...except that Kindles and Nooks aren't trying to compete with the iPad, being completely different types of devices for completely different primary purposes.
While they may not compete directly, if people already have iPads for other reasons, it seems they'd be less likely to buy a kindle.
Another (silly) one: e-readers vs holidays taken in hot places. Maybe people don't buy e-readers in California because they're already somewhere sunny, so they don't take beach holidays? ;)
I'd say ereaders are generally owned by people who enjoy reading.
Ex: Overall literacy rates:
"In 2011, the National Institute for Literacy estimated that 47 percent of adults in Detroit, Michigan are "functionally illiterate," meaning they have trouble with reading, speaking, writing and computational skills."
So Detroit is not likely to be a hotspot for ereader sales.
Also data from Amazon:
(books, magazines and newspapers purchased per capita)
1. Cambridge, Mass.
2. Alexandria, Va.
3. Berkeley, Calif.
4. Ann Arbor, Mich.
5. Boulder, Colo.
7. Salt Lake City
8. Gainesville, Fla.
10. Arlington, Va.
11. Knoxville, Tenn.
12. Orlando, Fla.
14. Washington, D.C.
15. Bellevue, Wash.
16. Columbia, S.C.
17. St. Louis, Mo.
19. Portland, Ore.
In that light, a device that lets me read books instantly is something of a minor miracle, and one of the best gadgets I have ever purchased.
The city I'm working in now doesnt even have a B&N so I am finding new love for my Kindle.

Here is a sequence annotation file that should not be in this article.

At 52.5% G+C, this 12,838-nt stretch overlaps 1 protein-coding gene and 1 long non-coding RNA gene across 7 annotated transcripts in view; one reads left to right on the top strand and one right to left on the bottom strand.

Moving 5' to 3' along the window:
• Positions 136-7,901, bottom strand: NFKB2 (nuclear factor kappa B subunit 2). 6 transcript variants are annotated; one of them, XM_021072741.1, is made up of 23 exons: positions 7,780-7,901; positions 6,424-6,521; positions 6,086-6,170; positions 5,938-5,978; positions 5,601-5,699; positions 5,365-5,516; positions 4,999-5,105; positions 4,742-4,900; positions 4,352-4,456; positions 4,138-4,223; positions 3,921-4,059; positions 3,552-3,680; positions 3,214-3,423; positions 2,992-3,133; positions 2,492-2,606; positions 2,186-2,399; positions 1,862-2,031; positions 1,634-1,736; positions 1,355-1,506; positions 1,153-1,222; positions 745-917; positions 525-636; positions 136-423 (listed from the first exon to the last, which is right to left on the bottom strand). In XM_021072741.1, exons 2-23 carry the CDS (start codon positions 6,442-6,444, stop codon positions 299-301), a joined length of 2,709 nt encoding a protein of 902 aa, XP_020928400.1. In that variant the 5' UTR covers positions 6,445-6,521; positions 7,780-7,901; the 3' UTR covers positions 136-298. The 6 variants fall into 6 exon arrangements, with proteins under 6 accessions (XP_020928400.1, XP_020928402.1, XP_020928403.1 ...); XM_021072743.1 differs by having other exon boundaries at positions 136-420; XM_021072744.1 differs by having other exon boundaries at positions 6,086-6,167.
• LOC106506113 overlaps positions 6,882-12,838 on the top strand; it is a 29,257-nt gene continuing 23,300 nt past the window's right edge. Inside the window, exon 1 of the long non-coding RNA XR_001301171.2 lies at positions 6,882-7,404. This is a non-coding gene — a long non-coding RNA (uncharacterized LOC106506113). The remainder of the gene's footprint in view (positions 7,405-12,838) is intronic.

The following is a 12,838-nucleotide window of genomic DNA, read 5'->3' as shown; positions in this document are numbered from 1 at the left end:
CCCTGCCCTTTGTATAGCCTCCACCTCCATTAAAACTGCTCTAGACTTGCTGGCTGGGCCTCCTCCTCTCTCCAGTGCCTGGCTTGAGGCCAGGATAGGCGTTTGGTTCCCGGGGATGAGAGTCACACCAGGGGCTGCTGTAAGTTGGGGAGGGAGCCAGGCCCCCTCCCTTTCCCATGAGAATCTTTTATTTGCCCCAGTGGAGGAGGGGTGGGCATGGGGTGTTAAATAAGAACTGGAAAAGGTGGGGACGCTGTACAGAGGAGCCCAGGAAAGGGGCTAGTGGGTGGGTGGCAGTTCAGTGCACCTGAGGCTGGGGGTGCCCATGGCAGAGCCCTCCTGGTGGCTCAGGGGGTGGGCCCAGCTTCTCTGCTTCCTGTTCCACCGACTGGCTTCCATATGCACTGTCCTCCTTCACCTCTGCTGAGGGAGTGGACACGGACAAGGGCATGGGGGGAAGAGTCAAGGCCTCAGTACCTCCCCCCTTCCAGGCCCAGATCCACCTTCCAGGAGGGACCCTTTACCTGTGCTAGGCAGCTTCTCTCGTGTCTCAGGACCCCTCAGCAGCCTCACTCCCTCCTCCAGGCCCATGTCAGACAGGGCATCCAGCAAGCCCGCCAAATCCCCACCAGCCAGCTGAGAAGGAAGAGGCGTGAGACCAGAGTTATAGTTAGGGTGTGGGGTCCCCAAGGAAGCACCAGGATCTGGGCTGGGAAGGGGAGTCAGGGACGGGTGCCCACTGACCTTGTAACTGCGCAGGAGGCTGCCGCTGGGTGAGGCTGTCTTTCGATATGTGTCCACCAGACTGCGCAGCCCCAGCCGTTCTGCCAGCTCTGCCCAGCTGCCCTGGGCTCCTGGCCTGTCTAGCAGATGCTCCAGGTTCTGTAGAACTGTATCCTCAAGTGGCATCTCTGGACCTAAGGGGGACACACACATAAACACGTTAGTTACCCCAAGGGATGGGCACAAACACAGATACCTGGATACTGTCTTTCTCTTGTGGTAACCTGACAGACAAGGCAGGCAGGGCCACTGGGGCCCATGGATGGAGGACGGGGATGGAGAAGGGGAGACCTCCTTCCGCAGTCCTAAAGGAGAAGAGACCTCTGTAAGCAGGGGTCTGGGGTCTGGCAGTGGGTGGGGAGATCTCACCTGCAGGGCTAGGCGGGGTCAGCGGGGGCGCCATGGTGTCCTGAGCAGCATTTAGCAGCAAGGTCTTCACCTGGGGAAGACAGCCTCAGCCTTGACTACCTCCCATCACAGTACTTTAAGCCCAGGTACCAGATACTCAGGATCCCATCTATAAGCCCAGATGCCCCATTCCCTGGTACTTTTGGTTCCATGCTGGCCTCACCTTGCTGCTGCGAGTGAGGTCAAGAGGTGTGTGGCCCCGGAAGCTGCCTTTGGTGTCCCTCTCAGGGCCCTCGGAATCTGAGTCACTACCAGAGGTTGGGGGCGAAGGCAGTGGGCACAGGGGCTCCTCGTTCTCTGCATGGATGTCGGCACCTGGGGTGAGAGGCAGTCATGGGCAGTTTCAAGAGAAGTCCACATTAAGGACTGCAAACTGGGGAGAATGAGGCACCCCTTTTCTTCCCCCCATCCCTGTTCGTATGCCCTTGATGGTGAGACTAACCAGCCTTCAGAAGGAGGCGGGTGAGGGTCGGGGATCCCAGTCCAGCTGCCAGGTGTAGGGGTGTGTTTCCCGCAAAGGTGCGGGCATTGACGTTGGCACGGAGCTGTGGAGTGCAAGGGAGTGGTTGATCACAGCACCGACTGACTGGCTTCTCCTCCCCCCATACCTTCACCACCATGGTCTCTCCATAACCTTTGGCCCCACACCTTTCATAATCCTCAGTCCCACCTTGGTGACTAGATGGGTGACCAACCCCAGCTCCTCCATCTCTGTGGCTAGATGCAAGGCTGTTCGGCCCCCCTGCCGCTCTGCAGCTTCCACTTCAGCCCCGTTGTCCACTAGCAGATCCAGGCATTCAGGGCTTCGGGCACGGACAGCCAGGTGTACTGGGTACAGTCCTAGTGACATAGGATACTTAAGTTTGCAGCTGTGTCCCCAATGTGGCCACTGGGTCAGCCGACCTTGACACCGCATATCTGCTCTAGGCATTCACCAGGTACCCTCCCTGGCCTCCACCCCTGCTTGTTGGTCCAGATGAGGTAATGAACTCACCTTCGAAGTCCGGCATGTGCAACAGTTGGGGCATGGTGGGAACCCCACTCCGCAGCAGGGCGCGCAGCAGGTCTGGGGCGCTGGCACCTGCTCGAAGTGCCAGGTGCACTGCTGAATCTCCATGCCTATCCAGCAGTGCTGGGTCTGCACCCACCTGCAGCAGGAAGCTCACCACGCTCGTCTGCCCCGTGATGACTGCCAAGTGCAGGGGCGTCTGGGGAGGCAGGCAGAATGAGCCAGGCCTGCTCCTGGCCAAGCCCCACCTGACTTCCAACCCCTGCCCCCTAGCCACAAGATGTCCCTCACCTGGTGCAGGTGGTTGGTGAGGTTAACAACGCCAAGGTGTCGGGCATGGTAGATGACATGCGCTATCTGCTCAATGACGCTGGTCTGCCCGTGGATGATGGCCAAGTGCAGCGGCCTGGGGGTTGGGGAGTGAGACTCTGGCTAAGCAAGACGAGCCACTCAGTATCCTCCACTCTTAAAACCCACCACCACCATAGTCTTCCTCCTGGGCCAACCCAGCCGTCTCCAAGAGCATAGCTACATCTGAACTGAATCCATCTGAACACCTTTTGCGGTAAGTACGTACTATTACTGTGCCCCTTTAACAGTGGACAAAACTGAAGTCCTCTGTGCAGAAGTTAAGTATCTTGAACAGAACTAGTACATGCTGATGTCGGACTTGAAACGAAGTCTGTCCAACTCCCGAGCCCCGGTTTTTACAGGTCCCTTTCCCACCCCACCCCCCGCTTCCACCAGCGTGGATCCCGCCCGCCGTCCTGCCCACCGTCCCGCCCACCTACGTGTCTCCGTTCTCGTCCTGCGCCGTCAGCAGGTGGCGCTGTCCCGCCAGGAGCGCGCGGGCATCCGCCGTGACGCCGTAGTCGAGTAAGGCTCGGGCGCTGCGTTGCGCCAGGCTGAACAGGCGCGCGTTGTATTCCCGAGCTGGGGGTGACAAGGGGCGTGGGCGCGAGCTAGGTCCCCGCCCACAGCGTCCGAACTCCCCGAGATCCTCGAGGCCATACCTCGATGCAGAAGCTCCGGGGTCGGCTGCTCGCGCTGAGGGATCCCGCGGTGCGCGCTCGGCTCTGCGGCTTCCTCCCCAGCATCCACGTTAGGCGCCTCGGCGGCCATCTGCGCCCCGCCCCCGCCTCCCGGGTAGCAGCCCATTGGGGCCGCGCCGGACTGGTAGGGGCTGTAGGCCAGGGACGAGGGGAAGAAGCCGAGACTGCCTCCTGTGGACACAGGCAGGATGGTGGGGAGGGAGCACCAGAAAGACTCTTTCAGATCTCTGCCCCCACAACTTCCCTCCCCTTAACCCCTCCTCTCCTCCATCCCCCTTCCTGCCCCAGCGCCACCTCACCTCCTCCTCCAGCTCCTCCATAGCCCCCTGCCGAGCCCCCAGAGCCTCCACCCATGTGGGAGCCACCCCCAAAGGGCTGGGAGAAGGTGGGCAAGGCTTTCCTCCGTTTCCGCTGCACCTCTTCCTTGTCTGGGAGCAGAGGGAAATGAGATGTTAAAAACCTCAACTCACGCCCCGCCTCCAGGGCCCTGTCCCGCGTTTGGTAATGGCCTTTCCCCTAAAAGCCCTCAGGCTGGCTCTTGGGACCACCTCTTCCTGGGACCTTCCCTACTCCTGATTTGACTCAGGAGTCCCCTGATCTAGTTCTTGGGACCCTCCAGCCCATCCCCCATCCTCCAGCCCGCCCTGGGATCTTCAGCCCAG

I'm also curious if, since the stats are based on devices being for re-sale if the cities near the top have batter local economies and more people are selling old devices to upgrade to newer ones where in an area with more economic uncertainty folks might be holding on to their current electronics longer and not upgrading as often.
In the interest of full disclosure, we have three Kobo e-readers in the family (Borders liquidation sale $50 each).
Anyway, seems to me that if we really cared about literacy, we'd want a random sample of peeps asked how many books they read last month, not what hardware/software they have on which books might potentially be read!
I own a kindle, but rarely use it b/c between my iPad and iPhone (with the respective kindle apps and other e-Reader apps) there is rarely a reason to carry along the Kindle.
One exception might be if I were going on a long trek in the wildnerness where the extra battery life of e-ink and the kindle offered a significant advantage (along with an absence of network connectivity which would diminis the advantages of the IOS devices).
I will probably buy a new kindle one of these days to try out the latest. My current one is the first generation device which is a bit less ergonomic.
I think my primary motivation for putting down dead tree books is that the e-books I've bought and haven't read are invisible. They don't sit on my bookshelves openly shaming me for not reading them :-O
In Lem's Solaris they have paper books even on space station. (Love Tarkovsky's movie.)
But anyway, just to clarify, I mention that these apps exist because it could completely throw off the numbers as to how many "Kindles" (or "Nooks") there are in a given city. What if SF has tons of people reading Kindle books on their iPads? These devices can't be considered pure competitors to the Kindle (or the Nook), and their numbers are way, way too big to simply disgregard.
Maybe that's largely a personal opinion or maybe most people would agree with me, but either way my point is - yeah, it's not "too bad", and is perfectly fine, but it doesn't mean it's not significantly worse.